Well, the doors are locked, the till is closed. It's been a quite incredible day. Despite the lack of sleep and the emotional rollercoaster of the past 48 hours, I'm still very much 'up', so for everyone who has read this blog, followed us and sent their good wishes over the past few months, here's a proper blog entry with pictures and all about what happened on our first day.
The one thing we'd focused on the night before was getting the window ready - and there had already been a few people peering in whilst I stood behind the till.
I got increasingly nervous, and felt like I was going to be sick when I opened the door at 9am. (That slight grimace isn't fooling anyone...)
The first person into the shop was the postman (Roger) after about 5 minutes, who welcomed us to the street and wished us all luck. Then about 15 minutes later we had our first proper visitor (I think her name was Angela - I was a bit out of it, I must admit). She was a bit puzzled because the shop had been a cookware shop the day before. She looked around the shop, enthused about it, bought a book. She said some wonderful things about what we had done and what we were trying to achieve. In my weakened, slightly sick state I was a bit overwhelmed, but this was exactly what Nicki and I needed to hear.
It was a great start, and things just got better as the day went on. Our ploy was to sidle up to visitors and offer them some champagne as it was our first day - it worked a treat.
As the day wore on and the heat became more oppressive people started turning down the champagne in favour of water. We had a steady trickle of visitors, many of whom were as excited as we were about there being a new bookshop in Abingdon. One lady came in with her family and so enthused about the shop she phoned her husband, and they spent half an hour piling books up on the counter to buy, as well as and giving us lists of things we might want to stock (she's a teacher). Someone volunteered to come in and do toddler readings once a week (we took her name - thanks Belinda). Two people asked about part-time work. We took customer orders, people bought cards, mugs - and the cookware sold as well. Someone enquired about the deckchairs - did they do them with a Pride & Prejudice design? If they did - could they have one? We'll pass it on to the supplier.
There was a lot of things we didn't do - the Gaggia coffee machine never got set-up properly, but it was so hot offering cold drinks seemed much more appropriate. Nicki's parents and her sister Karen helped Paul and Karen sort out the sci-fi from the chick-lit, and the fiction shelves started taking shape as *all* we managed to do the night before (apart from still building shelves and opening and checking around 1000 titles) was get them on the shelf in no particular order. However, this didn't deter the shoppers who seemed to enjoy rummaging around while the shelves gradually took on some proper order throughout the day. Paul took on the role of "genre policeman", looking for offending rogue titles in the wrong section. (Mrs Beeton's Book of Household Management under 'crime fiction' was a particularly heinous offender. Nancy Mitford's biography of Madame de Pompadour under chick lit was perhaps understandable given the heat/lack of sleep).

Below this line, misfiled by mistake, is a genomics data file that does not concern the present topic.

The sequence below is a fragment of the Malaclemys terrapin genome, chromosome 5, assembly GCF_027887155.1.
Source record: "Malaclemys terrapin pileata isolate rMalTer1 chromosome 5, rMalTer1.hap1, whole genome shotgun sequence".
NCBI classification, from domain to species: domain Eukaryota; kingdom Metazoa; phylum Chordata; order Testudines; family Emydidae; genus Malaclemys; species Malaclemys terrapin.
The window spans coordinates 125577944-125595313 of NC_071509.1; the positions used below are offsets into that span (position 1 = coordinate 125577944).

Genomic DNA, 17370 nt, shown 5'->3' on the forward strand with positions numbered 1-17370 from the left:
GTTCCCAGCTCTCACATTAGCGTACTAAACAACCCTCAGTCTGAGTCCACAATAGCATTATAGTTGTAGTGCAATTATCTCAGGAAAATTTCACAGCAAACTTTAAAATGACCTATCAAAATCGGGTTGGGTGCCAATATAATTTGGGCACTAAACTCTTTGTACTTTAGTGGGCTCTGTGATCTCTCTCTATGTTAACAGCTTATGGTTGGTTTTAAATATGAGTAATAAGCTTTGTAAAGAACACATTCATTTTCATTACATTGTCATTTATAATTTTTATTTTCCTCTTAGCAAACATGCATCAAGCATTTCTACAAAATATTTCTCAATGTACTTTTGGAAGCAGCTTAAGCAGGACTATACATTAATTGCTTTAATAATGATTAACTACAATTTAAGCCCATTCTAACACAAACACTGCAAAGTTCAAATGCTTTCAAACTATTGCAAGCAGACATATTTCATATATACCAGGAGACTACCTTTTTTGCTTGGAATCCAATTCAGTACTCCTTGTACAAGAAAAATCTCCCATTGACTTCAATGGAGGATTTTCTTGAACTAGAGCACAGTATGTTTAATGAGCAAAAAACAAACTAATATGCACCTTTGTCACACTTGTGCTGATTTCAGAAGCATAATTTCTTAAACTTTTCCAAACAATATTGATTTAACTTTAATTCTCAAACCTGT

Nicki and I were stunned with the comments, but mostly we were stunned because people did seem to actually find things they wanted to buy and then we had to remember our Gardners training and work the till. Several times books which we had hand picked for table displays, or face-outs on shelves got, well, bought. I can understand some of the comments from Andy Laties and Anna Dreda now - as sometimes we felt like saying "excuse me, you can't buy that, it's a book we took a lot of time over and it looks just perfect where it is". In fact sales went so well the credit card machine blew up (OK, it was probably more down to the searing temperatures). Luckily it wasn't until about 4.30 and the football had started, as despite HSBC's heroics from their Indian call centre, it will never work again and we'll be getting a new one Tuesday. The customer whose card failed decently emptied the contents of her purse onto the counter, and I ran it through staff discount to make sure she could afford it.
Considering we weren't exactly sure we were ready for customers so deliberately avoided any marketing activities at all, we simply could not believe that there was hardly a moment in the day when there wasn't someone in the shop. Where did they all come from? It was the hottest day of the year, Wimbledon and the football were on and the rest of the town centre looked deserted. Thanks to every customer who came in and made our first day so exciting. We now have absolutely no idea how we will manage to sell coffees as well as books on a Saturday if we get that busy again. And the challenge now will be to try to get anywhere near that many people in every week, not just when it's new and exciting - and during the week. (But we've got lots of ideas.)
We finally closed up shop around 5.30. We'd sold books, as well as assorted cards, wrapping, mugs and cookware. Hooray particularly to Charlie and Lola, Rainbow Fairies, Captain Underpants and Jilly Cooper - her latest straight out the door in hardback. Admittedly, lots of sales were to family and friends who turned out in force to support us (thanks also for the champagne and cake, Jackie, it was about the only thing we ate all day), but we'd sold some great books, which just gave us enormous pleasure. We are elated, we are exhausted. We are stunned by the long way we have to go and the work still needed on the shop - this is just the start, and we've got to do the whole show again without a team of helpers. But most of all, we have a bookshop - and we're booksellers. It still doesn't seem real.